Roger Housden has written a series of books about poems, all with the theme of reading and using poems to help a person change themselves for the better. Housden writes with energy and sincerity and he picks great poems by good poets. Unfortunately,Ten Poems to Set You Free reads too much like a self-help book and contains too little of what Housden does best, which is give us one man's personal experience with poetry. Mary Oliver, Stanley Kunitz, and Miguel de Unamuno are poets I've read for a long time with joy and pleasure and I will be sure to read Jane Hirshfield now that Housden has introduced her work to me.
As much as I believe that great good comes from reading great books, and of course this includes great poetry, I have trouble with the self-help and self-knowledge and self-focusing that Housden uses in discussing the works of the ten poets he chooses. He knows poetry well; he discusses and uses many more poems and poets than just the ones listed in his table of contents. He is also well-versed in religious traditions, particularly eastern ones and seems very comfortable aligning those philosophies with the dictates he finds in the ten poems he's chosen to "set you free."
Poetry and prose inevitably have at least two meanings: there will always be what the author meant to say and convey, and what the reader gets out of the words. The more readers, the more meanings. It is not fair really to say a reader did not "get" a certain writer; every reader is free to interpret as he/she wishes. But in making an argument for the meaning of a poem, a reader has to be able to support his/her argument. I was not convinced by Housden's rather literal undertakings of the poems, nor was I comfortable with his generalizing application of the words. One person's interpretation of a text is interesting to me, and especially when that one person is thoughtful and intense. Housden makes good and sound arguments for himself; he deeply feels the poetry that he reads and is genuine in his essays about them. But when he strays from himself and starts giving general advice to the reader, he loses me completely. I just am not convinced by the language of self-awareness and self-knowledge: too much generic "self" and too little that is interesting or unique.
Poetry is great for how it brings you out of yourself and to someplace new. Even when you recognize where you are (in a place of love or despair or obsession or loss) it is the new - and shared with the poet -- experience of it that changes you forever. Sometimes poetry is just about the beauty of a line, the way one line can resonate with you and make your heart actually vibrate with understanding. That is where poetry sets you free (to use Housden's title), by taking you out of yourself and bringing you to someone else's private outlook, like going to a tree house with its new special view over the yard you may have known (and mowed) for years. Because you are seeing everything from a new and different angle, you are freed from old interpretations of life and love, goodness and strength, what is worth it and what is not. It is the same with great works of art: seeing a painting can change the whole way you look at, for example, nighttime, after looking at the night paintings of Van Gogh.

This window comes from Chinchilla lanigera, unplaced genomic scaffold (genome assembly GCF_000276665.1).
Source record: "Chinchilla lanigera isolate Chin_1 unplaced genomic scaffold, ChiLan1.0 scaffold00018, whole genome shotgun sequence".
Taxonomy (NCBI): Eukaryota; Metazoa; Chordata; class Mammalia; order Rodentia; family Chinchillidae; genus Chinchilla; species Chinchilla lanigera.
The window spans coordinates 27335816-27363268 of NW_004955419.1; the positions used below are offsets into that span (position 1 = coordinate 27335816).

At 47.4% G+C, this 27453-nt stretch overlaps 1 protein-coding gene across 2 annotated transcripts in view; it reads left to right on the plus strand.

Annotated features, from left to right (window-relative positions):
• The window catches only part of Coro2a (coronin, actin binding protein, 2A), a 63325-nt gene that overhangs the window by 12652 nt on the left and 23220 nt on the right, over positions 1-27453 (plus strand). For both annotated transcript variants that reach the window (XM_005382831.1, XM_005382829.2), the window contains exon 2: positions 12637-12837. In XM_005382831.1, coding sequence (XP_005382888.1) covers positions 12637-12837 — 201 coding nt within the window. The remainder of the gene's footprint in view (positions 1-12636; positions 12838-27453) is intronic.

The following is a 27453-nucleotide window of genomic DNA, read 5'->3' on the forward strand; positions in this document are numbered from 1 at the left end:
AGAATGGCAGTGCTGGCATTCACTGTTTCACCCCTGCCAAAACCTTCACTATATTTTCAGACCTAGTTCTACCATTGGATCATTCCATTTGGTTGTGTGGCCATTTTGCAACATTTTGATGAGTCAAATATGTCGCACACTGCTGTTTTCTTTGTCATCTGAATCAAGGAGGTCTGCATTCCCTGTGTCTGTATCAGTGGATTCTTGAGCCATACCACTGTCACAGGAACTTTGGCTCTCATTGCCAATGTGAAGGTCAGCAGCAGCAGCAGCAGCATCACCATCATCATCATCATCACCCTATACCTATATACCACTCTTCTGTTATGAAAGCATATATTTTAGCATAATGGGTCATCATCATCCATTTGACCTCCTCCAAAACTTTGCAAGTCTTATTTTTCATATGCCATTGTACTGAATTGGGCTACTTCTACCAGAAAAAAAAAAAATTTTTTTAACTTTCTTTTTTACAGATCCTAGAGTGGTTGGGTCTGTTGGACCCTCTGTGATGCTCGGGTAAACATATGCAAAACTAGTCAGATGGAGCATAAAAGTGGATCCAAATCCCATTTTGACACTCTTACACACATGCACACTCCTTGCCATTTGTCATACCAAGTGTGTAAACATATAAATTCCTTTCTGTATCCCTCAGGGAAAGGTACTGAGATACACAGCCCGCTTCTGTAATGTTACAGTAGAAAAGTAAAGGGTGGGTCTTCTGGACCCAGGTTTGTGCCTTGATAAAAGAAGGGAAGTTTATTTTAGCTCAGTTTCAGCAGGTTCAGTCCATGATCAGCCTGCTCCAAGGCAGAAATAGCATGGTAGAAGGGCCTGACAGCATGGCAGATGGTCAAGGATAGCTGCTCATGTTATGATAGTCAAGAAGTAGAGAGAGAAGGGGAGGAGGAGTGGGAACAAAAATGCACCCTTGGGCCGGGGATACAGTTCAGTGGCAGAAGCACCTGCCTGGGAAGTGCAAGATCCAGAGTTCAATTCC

Housden has chosen great poems for delivering the message of joy and the mandate of getting up and doing whatever it is that you need to do or want to do. Live authentically, as told in David Whyte's poem: "you can look back with firm eyes saying this is where I stand." Live with commitment to your living, from Unamuno: "to live is to work, and the only thing which lasts is the work; start then, turn to the work."
But I disagree with Housden that Unamuno is talking about one's life work. Housden says a lot in this book about how important it is to find out what our work is meant to be and to discard the easy or stable job and go for the gusto. But I think Unamuno's point is that whatever the job you get paid for is, the only important job is the actual act of living; what is important is to live fully committed, no matter what our job or our labor is, and our reason for living is the living itself. Get out there and live, throw the seed of active, engaged, committed living everywhere you go, in everything you do: "the man who wants to live is the man in whom life is abundant." Many of us will live with jobs that are just jobs but our lives are full and rich because we are committed to fully living (appreciating) the moments of each day. Our life is abundant when within ourselves we see the abundance of life.
As Mary Oliver asks, in the poem used by Housden: "Listen, are you breathing just a little and calling it life?" This is an amazing line and I appreciate Housden sharing it with me; I appreciate him sounding the warning bell of half-lived lives and using the beauty of poetry to ring the message home. I just wish that he would stick to his own personal experiences in bringing us this wonderful poetry and leave the jargon of self-help to the preachers.
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